In this post, I've reviewed the current state-of-the-art in data-free knowledge distillation. While many methods have been proposed, I'm still not convinced that data-free knowledge distillation is a viable solution to distil knowledge from large models in real-world applications. Mainly because the datasets used to benchmark these models are very small and do not represent the complexity of real-world datasets, moreover the resolution of the images is very low. The comparison between the different methods is also not clear and it's difficult to understand which method is better than the others and the reproducibility of the results and availability of the code are also lacking in some cases.

Another problem with this field is the lack of motivation for the methods proposed. While all argue that these methods might be useful in scenarios where the data is not available, I'm not convinced that this is a problem most times. I would argue that if in some cases the data is not available it is still possible to find a similar dataset that can be used as a starting point for methods like these to enrich those datasets. Finally, we will see in the coming months the publication of new methods that will leverage the recent advances in diffusion models to generate data impressions.


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Choi, Y., Choi, J. P., El-Khamy, M., & Lee, J. (2020). Data-Free Network Quantization With Adversarial Knowledge Distillation. 2020 IEEE/CVF Conference on Computer Vision and Pattern Recognition Workshops (CVPRW), 3047–3057.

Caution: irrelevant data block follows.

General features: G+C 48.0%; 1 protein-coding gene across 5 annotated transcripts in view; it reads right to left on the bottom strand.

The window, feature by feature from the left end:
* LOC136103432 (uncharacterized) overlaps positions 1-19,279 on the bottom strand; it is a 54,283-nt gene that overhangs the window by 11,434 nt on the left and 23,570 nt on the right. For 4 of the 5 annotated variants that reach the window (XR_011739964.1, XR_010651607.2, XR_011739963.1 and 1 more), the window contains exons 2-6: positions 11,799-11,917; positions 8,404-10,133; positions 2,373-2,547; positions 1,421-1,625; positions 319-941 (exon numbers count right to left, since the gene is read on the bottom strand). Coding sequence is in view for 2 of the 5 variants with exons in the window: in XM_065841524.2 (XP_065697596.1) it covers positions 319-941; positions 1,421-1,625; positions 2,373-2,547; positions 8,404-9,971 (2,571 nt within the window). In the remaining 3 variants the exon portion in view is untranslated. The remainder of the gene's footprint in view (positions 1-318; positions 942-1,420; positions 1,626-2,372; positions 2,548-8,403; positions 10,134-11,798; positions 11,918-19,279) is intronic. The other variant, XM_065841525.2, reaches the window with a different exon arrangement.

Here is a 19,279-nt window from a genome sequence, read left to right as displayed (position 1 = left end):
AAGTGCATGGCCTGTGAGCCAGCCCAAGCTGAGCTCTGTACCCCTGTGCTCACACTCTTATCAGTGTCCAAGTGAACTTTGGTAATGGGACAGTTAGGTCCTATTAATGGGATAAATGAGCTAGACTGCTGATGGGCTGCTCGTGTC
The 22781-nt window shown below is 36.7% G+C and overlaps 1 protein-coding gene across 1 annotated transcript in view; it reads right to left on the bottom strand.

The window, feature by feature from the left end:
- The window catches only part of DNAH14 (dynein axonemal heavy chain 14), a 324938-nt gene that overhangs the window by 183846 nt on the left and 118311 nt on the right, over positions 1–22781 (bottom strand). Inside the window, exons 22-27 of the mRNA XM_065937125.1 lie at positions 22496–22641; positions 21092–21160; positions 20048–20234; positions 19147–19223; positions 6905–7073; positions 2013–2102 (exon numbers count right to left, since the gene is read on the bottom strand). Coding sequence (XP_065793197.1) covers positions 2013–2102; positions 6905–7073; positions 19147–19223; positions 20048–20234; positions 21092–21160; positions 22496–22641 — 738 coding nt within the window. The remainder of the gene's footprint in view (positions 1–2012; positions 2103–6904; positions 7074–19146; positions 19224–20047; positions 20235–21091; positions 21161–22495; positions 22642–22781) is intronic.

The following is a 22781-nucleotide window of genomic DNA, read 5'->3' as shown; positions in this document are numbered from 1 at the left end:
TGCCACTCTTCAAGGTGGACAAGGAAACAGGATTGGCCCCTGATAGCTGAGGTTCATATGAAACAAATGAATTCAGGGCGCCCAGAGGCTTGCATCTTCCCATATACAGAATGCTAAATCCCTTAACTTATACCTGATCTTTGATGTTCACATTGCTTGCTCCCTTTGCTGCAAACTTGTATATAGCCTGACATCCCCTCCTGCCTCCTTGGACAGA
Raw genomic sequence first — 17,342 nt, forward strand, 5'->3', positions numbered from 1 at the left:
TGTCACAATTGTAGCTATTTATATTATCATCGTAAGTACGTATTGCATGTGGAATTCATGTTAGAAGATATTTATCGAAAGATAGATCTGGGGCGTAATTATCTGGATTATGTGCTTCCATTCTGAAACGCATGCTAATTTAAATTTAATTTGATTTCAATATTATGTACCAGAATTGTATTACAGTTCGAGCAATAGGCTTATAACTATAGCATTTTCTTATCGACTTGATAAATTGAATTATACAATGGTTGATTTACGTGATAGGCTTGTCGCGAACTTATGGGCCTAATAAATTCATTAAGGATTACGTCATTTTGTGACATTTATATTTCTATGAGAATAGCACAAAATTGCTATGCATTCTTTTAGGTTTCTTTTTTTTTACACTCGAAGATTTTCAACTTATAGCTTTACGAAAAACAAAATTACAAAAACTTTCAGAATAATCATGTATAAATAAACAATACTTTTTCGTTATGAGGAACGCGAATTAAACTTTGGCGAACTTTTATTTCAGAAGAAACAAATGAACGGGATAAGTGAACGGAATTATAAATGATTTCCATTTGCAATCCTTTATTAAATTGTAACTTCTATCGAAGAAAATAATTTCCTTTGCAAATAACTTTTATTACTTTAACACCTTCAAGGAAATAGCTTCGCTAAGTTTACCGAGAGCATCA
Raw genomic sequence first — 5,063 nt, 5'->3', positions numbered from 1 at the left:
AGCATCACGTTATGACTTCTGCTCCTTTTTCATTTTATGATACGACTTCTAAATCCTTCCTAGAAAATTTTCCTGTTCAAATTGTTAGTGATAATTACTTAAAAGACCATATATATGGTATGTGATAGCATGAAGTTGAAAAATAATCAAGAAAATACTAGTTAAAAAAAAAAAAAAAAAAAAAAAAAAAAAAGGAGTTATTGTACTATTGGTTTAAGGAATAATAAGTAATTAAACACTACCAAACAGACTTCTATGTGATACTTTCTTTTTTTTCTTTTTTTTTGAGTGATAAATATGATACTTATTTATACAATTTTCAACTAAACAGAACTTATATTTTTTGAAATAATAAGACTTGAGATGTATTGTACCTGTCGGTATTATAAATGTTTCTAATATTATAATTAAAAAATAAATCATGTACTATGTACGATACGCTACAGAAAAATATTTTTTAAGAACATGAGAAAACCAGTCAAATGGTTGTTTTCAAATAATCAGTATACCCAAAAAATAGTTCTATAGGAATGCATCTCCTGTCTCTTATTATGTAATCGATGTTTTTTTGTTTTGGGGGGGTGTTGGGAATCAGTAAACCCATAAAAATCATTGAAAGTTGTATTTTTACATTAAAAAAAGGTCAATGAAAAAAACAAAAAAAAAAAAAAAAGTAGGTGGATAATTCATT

Fang, G., Mo, K., Wang, X., Song, J., Bei, S., Zhang, H., & Song, M. (2022). Up to 100x Faster Data-free Knowledge Distillation. AAAI Conference on Artificial Intelligence.
Hinton, G., Vinyals, O., & Dean, J. (2015). Distilling the Knowledge in a Neural Network.
Lopes, R. G., Fenu, S., & Starner, T. (2017). Data-Free Knowledge Distillation for Deep Neural Networks.
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Nayak, G. K., Mopuri, K. R., Shaj, V., Babu, R. V., & Chakraborty, A. (2019). Zero-Shot Knowledge Distillation in Deep Networks.
Wang, Z. (2021). Data-Free Knowledge Distillation with Soft Targeted Transfer Set Synthesis.
Yim, J., Joo, D., Bae, J., & Kim, J. (2017). A Gift from Knowledge Distillation: Fast Optimization, Network Minimization and Transfer Learning. 2017 IEEE Conference on Computer Vision and Pattern Recognition (CVPR), 7130–7138. https://doi.org/10.1109/CVPR.2017.754
Yin, H., Molchanov, P., Li, Z., Alvarez, J. M., Mallya, A., Hoiem, D., Jha, N. K., & Kautz, J. (2019). Dreaming to Distill: Data-free Knowledge Transfer via DeepInversion. arXiv. https://doi.org/10.48550/ARXIV.1912.08795